Q. What is the message that you wish to instil into future generations? We have two children and I would just like them to be kind, considerate and grateful. We are so privileged, just by pure circumstance, where we are born and the support around us in the form of a secure functioning political system and infrastructure. Access to education and the necessities of life. We deal with some very smart and capable people in the developing world and they struggle simply because they lack many of the things I have mentioned. The future generation is already onboard with realizing the impact of ethical business, and I would encourage them to always try to leave a place better than when you found it.

“try to leave a place better than when you found it” Q. For Murray: Have you faced any setbacks being a male advocate within the women empowerment sphere? That’s an interesting question, and one we have never even considered in 20 years of business. I suppose that is the beauty of one of the Fair Trade principles – equal opportunity, respect and pay for men and women. I have never viewed myself as an outsider in any of our dealings with any of our groups, and you are right that women do dominate many of the groups and communities we work with. They are all very strong women and I see the sense of community that is created when a group of women come together for work. I have never felt any disadvantage in dealing with our women dominated groups, however possibly a willingness to listen has held me in good stead. It is very true that when you invest in a woman, she will pass that directly onto her family by way of food and education. Fortunately we also work with many many men who also have this ethos. A funny story…last year we visited Gone rural in Swaziland who make our beautiful placemats and coasters from Lutindzi grass. There are approximately 700 women involved in this group and we drove about an hour out into the Swazi (Eswatini) countryside to visit a group doing some weaving. There was also a workshop/clinic being held for the ladies at the same time. Whilst we were talking to the ladies the clinic started and to my shock I realised it was about re-usable female sanitary products and their use etc. Seeing some rather awkward looks and giggling I quickly exited to go for a walk around the village.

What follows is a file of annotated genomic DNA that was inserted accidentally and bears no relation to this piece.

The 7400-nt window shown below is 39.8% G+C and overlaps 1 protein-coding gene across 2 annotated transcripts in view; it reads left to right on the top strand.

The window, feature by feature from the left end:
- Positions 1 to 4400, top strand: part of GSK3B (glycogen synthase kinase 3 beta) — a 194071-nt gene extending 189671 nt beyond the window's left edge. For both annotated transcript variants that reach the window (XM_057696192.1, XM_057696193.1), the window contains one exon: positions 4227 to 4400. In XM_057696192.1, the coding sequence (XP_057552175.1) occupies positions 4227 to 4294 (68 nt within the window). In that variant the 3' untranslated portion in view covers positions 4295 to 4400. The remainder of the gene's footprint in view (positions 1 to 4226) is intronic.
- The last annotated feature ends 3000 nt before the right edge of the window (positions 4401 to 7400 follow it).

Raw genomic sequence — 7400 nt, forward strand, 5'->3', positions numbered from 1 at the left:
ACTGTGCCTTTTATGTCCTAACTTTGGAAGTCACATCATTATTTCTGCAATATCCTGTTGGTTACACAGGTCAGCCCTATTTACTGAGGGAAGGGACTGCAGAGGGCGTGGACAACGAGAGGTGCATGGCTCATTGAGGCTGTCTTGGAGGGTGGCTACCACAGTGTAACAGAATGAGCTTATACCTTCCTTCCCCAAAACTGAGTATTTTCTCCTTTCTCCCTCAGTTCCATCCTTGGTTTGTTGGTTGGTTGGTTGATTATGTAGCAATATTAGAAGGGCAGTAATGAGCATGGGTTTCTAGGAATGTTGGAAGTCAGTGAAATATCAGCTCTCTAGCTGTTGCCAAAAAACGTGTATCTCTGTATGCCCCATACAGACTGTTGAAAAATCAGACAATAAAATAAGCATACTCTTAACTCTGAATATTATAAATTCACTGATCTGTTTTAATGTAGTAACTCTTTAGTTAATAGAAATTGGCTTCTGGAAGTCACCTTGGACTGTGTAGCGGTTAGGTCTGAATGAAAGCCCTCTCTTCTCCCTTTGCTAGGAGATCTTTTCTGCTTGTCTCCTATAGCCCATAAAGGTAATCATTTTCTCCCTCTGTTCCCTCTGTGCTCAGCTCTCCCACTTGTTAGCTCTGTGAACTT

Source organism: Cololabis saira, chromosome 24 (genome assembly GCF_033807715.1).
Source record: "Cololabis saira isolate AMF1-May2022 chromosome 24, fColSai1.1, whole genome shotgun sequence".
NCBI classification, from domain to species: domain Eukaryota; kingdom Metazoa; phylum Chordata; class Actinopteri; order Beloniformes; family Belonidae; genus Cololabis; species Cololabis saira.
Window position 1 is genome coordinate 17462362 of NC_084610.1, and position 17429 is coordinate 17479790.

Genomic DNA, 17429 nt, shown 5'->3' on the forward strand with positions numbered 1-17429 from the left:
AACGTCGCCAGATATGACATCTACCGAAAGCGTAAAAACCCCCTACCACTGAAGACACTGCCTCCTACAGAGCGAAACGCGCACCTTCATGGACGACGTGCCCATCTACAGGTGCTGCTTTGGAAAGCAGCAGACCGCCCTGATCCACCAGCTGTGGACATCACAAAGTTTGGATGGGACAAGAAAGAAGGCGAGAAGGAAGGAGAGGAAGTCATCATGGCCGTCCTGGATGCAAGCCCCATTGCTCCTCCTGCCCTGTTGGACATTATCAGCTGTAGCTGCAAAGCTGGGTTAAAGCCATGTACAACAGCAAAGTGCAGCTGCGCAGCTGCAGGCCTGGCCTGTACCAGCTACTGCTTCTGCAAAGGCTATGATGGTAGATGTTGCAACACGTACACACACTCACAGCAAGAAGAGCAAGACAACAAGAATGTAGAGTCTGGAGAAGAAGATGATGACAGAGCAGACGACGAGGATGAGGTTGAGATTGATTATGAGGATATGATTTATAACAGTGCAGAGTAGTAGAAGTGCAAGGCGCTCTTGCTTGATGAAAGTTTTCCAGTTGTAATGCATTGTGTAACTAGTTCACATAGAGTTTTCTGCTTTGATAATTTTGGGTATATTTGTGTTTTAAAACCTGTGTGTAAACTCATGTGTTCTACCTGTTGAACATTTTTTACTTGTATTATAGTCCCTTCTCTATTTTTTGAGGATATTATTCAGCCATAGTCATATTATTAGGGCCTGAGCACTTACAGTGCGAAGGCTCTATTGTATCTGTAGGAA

Visit for video interview with Pru McMillan and also to see the range of products you can buy from Community Projects Worldwide.